Groups unveil new leishmaniasis treatment guidance
The Infectious Diseases Society of America (IDSA) and the American Society of Tropical Medicine and Hygiene (ASTMH) released new guidelines for treating leishmaniasis, a parasite transmitted through bites from sand flies and on the rise in American tourists and military personnel serving in Iraq and Afghanistan.
The guidelines were published in the journal, Clinical Infectious Diseases, and include rapid diagnostic tests and innovative treatments to treat the infection, which most commonly causes skin scabs and sores (cutaneous leishmaniasis [CL]). When CL spreads to mucous membranes, it is called mucosal leishmaniasis (ML), and can cause deformity and scarring if left untreated. Not treating leishmaniasis can lead to visceral leishmaniasis (VL), a deadly, systemic infection.
According to the new guidelines, doctors should ask patients showing symptoms of the bites or scabs if they have recently traveled outside the United States, especially to South America or the Middle East. Blood tests can help diagnose, and oral miltefosine, approved by the FDA in 2014, can treat all three types of leishmaniasis.
The parasite is found in 90 countries around the world, but not commonly in the United States. Many doctors are unfamiliar with the clinical symptoms of leishmaniasis. There is no vaccine for leishmaniasis, but the guidelines say travelers can avoid the sand fly bites by wearing protective clothing and using insect repellent with DEET.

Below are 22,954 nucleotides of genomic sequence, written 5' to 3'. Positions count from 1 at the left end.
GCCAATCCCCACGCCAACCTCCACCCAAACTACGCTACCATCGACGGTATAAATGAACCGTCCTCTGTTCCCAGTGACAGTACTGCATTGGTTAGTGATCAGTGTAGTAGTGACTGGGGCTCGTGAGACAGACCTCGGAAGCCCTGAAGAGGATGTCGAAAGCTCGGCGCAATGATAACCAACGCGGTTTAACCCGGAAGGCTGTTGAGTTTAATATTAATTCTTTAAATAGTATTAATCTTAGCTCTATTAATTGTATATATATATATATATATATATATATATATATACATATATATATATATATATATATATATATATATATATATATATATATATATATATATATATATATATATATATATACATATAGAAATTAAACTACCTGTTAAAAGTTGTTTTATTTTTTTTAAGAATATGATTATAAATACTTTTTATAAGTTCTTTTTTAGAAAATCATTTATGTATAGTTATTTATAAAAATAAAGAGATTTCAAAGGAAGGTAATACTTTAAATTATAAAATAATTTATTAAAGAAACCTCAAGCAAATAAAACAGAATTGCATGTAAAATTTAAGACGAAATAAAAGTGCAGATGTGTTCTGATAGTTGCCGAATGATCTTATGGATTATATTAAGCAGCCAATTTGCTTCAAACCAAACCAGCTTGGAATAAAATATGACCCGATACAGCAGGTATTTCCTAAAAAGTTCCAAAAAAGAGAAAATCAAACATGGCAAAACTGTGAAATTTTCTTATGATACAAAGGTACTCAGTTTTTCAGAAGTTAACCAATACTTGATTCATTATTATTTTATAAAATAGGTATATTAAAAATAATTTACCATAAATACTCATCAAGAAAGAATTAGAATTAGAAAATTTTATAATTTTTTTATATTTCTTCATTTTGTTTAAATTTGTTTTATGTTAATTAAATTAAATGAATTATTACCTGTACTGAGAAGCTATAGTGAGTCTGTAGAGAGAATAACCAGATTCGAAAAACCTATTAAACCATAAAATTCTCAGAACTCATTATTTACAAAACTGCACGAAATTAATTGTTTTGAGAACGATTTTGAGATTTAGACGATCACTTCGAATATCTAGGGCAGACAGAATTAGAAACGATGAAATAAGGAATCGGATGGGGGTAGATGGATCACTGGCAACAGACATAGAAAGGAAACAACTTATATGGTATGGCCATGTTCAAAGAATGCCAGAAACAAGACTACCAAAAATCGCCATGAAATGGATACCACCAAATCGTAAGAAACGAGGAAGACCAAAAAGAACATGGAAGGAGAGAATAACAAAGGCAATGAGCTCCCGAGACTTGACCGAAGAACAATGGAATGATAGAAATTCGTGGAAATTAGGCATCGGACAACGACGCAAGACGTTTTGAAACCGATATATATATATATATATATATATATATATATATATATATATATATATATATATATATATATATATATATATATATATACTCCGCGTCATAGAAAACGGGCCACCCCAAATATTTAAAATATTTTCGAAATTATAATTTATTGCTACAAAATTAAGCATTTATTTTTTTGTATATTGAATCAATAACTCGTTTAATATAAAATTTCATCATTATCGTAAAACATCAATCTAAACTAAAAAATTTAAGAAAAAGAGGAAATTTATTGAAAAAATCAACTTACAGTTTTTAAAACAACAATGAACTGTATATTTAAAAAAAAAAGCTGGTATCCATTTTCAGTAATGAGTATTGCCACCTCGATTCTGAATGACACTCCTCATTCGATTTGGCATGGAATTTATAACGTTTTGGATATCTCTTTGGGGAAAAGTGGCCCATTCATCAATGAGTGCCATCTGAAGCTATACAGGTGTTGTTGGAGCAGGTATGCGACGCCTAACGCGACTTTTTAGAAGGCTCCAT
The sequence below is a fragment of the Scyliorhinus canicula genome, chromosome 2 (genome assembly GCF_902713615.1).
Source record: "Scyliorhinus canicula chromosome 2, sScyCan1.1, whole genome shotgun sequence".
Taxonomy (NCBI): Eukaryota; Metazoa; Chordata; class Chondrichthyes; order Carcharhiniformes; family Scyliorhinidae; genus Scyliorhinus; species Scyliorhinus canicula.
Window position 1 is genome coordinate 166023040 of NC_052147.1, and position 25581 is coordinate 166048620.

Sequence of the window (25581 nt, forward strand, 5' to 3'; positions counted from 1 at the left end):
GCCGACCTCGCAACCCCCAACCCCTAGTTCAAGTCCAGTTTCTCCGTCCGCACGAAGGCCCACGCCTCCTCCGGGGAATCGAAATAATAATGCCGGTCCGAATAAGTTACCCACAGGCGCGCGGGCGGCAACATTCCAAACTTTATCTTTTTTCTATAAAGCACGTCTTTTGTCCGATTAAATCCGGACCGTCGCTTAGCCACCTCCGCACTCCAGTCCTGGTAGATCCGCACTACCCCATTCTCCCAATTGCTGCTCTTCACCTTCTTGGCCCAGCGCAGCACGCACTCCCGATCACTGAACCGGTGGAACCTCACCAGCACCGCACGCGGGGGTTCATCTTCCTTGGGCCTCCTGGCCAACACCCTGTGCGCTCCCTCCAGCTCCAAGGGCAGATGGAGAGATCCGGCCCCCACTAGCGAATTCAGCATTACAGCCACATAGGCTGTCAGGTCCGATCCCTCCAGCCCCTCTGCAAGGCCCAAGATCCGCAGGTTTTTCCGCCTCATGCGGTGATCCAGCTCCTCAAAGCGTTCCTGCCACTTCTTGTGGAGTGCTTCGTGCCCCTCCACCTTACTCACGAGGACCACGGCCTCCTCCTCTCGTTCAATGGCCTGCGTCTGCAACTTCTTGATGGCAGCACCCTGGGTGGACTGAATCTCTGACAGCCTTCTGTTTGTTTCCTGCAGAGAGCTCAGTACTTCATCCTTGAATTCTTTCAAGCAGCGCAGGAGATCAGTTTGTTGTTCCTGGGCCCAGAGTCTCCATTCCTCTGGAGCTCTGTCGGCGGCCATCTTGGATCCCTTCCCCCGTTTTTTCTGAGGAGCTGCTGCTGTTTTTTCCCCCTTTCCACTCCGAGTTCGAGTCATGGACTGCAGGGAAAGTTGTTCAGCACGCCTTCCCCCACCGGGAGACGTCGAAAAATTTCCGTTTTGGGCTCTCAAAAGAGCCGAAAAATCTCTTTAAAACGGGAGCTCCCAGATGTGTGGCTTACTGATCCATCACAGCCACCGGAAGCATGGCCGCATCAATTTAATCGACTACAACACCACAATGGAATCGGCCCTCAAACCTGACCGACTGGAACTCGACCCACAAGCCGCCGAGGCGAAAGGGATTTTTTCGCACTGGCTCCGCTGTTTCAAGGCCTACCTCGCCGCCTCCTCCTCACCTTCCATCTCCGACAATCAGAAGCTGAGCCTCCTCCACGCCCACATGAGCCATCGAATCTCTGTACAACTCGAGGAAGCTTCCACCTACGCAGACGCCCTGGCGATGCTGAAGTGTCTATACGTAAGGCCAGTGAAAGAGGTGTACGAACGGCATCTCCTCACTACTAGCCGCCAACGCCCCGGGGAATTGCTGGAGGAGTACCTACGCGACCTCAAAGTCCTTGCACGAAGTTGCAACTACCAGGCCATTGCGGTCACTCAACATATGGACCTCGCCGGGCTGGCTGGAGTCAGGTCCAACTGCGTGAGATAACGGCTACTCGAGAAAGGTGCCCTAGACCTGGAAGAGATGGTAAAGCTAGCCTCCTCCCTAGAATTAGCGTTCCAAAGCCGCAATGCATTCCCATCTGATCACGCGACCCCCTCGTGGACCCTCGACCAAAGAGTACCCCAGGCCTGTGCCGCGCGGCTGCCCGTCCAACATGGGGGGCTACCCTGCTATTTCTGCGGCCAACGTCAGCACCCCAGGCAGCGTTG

Nov 14 Clin Infect Dis article
Nov 15 IDSA press release
West Nile virus deadlier than previously thought
A new study presented today at the 2016 Meeting of the American Society of Tropical Medicine and Hygiene (ASTMH) suggests that previous infection with West Nile virus (WNV) could shorten a patient's lifespan and raise WNV's mortality rate from 4 % to 13%.
Researchers from the Baylor College of Medicine looked at 4,144 WNV infections in Texas from 2002 to 2012. In the initial 90 days post-infection, 286 people died, but another 268 people died within a 10-year period due to West Nile neuroinvasive disease and other complications. That means WNV has an acute mortality rate of 4%, but another 10% of patients will eventually die from their infections. This is the first population-level evidence of acute and delayed mortality among patients with a history of WNV infection.
Delayed deaths were more common in patients who reported severe neurological complications, and kidney disease was a statistically significant cause of death in the patients with delayed mortality. The risk was most significant in patients under the age of 60.
WNV is transmitted by mosquitoes, and first appeared in the United States in 1999. Like Zika virus, WNV is a flavivirus that could have longer, more serious health consequences than previously thought.
Nov 14 ASTMH abstract
Nov 14 ASTMH press release
Big data could impact infectious disease surveillance